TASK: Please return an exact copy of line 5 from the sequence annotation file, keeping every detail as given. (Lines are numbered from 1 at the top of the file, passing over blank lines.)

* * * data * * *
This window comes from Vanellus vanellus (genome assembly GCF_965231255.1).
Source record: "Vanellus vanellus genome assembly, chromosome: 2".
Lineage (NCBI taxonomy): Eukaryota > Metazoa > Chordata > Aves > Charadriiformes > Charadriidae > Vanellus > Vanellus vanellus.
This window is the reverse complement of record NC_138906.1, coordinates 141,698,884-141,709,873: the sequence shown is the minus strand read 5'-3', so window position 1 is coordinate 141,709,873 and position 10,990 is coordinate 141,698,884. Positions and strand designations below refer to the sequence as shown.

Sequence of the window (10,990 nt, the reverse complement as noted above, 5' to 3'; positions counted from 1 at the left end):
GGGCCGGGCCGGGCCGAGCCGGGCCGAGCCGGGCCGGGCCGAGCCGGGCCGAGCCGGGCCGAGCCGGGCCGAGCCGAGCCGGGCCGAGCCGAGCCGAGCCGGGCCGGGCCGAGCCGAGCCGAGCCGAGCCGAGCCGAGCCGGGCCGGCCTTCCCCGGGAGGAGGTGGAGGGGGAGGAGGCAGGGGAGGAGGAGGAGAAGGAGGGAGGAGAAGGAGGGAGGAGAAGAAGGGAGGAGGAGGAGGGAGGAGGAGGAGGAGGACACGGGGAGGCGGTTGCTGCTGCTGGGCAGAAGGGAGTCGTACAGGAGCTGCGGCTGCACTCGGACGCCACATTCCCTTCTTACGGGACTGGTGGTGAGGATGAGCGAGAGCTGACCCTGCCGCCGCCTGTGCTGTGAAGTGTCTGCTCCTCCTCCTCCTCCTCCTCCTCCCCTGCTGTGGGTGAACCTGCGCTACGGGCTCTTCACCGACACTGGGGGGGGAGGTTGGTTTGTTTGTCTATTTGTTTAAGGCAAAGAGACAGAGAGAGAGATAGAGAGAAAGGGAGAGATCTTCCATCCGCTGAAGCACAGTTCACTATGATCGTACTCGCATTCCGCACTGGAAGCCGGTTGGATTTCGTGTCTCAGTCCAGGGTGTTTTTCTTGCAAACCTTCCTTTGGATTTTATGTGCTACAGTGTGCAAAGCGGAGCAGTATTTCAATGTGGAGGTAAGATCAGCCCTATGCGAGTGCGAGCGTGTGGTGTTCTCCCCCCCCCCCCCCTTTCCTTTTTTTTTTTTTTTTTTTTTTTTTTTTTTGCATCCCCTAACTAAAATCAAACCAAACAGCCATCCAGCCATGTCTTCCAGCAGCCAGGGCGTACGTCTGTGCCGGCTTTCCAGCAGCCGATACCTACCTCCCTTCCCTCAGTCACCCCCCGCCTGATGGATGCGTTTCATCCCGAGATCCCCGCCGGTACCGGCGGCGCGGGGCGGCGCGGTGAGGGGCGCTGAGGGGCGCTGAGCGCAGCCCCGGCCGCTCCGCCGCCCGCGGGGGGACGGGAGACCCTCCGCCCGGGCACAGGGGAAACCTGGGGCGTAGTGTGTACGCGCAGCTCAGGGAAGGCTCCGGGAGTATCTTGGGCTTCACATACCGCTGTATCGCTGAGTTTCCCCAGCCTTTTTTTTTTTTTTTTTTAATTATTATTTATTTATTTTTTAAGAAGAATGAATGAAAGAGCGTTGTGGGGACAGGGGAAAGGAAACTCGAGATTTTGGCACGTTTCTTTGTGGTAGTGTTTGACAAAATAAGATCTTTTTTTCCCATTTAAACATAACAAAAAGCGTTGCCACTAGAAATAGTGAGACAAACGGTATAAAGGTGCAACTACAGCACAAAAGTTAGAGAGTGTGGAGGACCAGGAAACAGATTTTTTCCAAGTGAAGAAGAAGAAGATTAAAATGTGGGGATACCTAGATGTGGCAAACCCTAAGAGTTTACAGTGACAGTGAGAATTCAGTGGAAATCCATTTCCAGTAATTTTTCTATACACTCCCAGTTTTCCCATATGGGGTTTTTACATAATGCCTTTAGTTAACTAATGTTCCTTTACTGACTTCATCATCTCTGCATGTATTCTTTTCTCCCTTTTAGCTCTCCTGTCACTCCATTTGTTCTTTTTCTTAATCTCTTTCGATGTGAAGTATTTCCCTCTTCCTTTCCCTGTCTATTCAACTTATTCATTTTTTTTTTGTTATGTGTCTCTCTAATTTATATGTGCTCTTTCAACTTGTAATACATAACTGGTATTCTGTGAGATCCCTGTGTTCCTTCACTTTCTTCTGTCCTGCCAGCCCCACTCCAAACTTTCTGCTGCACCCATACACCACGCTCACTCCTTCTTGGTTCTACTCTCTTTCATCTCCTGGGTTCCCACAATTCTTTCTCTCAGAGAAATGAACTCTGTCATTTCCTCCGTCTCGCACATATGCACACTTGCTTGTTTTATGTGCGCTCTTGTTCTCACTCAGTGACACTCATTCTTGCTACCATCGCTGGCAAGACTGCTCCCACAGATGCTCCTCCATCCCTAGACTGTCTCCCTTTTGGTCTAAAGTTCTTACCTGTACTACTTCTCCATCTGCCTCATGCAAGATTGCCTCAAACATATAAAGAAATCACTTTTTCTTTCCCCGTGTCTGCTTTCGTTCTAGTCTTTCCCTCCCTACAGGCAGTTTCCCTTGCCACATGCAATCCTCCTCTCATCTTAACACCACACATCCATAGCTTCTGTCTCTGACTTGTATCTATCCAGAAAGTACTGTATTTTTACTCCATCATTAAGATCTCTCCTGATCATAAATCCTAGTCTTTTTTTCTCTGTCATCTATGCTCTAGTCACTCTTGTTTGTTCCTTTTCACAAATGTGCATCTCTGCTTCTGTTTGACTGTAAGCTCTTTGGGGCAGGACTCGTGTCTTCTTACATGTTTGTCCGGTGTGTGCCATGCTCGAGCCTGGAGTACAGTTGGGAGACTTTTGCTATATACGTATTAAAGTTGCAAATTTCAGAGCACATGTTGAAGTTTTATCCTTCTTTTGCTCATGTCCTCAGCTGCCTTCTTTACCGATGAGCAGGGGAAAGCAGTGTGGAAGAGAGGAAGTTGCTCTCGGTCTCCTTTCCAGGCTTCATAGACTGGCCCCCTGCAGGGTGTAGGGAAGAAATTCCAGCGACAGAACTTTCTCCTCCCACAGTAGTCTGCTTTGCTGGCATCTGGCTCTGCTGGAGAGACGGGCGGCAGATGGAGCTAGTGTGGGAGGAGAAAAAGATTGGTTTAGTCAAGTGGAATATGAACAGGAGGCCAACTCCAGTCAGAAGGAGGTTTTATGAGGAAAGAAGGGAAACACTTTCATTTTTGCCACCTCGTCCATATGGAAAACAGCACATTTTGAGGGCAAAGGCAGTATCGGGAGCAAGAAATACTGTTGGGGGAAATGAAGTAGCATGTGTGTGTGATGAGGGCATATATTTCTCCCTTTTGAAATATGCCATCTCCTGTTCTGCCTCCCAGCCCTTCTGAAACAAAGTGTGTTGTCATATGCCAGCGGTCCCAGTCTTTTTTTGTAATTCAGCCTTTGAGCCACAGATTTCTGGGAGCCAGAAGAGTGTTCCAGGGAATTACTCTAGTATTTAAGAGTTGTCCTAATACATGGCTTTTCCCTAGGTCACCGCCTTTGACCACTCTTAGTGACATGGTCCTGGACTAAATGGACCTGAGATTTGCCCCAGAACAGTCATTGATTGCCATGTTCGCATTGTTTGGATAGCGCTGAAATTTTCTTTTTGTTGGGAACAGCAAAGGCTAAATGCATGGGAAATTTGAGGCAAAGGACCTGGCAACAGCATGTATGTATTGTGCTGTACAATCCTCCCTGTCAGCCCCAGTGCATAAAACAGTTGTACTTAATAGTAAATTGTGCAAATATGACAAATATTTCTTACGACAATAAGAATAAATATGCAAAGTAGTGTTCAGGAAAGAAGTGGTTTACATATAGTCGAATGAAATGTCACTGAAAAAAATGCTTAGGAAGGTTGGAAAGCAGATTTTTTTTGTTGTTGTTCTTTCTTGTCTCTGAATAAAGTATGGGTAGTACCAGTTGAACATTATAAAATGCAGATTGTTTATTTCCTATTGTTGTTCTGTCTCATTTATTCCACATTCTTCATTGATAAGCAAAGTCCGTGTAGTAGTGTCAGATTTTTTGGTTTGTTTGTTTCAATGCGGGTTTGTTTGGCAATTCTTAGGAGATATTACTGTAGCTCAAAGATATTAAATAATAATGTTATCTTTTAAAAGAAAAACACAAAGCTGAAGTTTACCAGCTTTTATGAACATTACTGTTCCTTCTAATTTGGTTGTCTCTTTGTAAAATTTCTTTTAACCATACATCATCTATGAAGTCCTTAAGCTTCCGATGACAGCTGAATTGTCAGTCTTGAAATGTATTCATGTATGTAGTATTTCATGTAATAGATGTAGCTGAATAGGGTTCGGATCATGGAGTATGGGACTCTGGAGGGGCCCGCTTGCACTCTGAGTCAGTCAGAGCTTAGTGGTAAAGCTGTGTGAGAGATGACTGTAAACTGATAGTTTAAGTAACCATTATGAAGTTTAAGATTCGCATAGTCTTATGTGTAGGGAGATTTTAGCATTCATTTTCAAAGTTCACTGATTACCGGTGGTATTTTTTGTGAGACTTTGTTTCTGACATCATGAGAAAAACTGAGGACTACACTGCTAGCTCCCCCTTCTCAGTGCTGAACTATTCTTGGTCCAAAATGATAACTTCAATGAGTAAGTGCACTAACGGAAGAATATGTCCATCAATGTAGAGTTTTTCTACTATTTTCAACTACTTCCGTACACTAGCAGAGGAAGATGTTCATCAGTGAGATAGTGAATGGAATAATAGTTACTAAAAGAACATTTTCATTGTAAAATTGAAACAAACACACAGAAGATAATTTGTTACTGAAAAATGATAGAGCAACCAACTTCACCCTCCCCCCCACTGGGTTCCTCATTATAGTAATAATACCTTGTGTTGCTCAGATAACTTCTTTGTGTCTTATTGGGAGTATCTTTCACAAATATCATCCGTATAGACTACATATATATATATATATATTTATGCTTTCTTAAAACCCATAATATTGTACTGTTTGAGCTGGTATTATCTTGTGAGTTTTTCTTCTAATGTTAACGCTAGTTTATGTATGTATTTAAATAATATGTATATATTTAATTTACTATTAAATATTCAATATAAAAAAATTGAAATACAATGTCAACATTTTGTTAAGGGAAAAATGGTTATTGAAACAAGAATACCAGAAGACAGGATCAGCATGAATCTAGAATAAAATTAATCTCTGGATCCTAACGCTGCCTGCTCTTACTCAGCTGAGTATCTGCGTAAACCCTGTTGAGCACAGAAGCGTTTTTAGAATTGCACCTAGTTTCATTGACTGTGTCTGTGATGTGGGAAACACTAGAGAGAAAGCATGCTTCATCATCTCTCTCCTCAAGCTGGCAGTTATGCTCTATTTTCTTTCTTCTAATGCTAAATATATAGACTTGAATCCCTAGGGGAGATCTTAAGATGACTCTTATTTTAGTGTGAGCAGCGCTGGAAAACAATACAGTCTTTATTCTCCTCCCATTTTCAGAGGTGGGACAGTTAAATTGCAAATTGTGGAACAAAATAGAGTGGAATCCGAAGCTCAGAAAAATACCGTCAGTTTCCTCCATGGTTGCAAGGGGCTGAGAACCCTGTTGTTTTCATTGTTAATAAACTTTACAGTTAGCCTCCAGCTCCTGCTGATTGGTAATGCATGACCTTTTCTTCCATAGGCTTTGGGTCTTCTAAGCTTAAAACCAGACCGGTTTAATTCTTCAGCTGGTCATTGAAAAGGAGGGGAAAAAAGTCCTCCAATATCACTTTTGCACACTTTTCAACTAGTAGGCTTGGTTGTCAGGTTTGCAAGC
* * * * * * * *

Sequence of the window (10,990 nt, the reverse complement as noted above, 5' to 3'; positions counted from 1 at the left end):